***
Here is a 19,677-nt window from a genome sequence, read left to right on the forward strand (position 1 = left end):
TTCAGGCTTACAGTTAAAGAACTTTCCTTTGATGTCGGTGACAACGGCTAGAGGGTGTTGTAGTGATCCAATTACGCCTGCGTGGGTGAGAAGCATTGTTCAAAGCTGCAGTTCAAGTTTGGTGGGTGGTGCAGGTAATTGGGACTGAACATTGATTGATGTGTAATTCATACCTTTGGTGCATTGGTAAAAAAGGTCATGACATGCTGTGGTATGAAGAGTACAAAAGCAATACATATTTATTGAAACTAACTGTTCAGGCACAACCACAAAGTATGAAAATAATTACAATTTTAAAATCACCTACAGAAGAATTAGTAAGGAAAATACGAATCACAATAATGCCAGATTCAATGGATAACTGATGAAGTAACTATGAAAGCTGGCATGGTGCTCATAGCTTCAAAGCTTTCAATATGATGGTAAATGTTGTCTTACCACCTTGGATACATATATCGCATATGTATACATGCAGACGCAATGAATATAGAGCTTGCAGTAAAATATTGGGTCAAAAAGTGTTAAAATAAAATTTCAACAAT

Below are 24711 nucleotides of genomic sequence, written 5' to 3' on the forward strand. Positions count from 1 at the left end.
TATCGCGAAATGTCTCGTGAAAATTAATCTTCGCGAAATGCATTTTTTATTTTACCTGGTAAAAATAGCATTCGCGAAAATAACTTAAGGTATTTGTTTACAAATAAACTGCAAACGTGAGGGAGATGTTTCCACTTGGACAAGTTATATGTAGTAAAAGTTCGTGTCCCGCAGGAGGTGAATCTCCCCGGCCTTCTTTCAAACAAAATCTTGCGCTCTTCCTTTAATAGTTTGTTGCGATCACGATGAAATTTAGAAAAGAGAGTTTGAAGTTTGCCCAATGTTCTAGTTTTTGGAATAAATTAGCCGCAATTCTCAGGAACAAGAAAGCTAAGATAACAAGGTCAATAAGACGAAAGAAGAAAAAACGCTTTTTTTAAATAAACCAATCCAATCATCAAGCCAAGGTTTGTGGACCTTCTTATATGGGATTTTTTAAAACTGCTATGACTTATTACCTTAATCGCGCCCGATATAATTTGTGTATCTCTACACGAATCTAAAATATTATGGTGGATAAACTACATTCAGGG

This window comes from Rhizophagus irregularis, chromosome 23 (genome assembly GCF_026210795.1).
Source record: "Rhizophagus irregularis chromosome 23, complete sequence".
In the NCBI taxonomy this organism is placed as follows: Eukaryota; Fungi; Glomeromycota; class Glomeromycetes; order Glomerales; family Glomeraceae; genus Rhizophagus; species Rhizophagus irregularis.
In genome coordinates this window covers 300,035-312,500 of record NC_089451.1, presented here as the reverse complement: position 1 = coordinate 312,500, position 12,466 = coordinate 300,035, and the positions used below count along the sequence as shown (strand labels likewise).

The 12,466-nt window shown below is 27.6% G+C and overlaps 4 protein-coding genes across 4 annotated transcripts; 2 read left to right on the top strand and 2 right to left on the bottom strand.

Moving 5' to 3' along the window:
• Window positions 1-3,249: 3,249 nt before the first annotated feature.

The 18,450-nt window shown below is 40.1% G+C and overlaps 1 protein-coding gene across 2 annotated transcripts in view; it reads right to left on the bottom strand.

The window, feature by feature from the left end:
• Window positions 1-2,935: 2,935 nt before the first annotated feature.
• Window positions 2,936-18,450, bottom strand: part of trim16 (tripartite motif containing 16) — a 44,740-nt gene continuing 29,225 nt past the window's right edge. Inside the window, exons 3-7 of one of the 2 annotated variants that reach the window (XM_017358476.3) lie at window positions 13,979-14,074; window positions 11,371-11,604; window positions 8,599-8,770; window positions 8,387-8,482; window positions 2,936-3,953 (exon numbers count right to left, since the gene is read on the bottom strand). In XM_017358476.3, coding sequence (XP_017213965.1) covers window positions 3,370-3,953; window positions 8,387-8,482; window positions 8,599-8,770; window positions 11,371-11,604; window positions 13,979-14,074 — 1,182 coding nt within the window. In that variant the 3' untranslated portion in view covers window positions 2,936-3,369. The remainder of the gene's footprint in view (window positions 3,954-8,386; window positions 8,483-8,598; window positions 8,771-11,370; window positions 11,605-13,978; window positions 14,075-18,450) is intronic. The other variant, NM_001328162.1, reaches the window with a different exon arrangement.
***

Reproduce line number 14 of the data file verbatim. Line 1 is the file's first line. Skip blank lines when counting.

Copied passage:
• Window positions 1-2,935: 2,935 nt before the first annotated feature.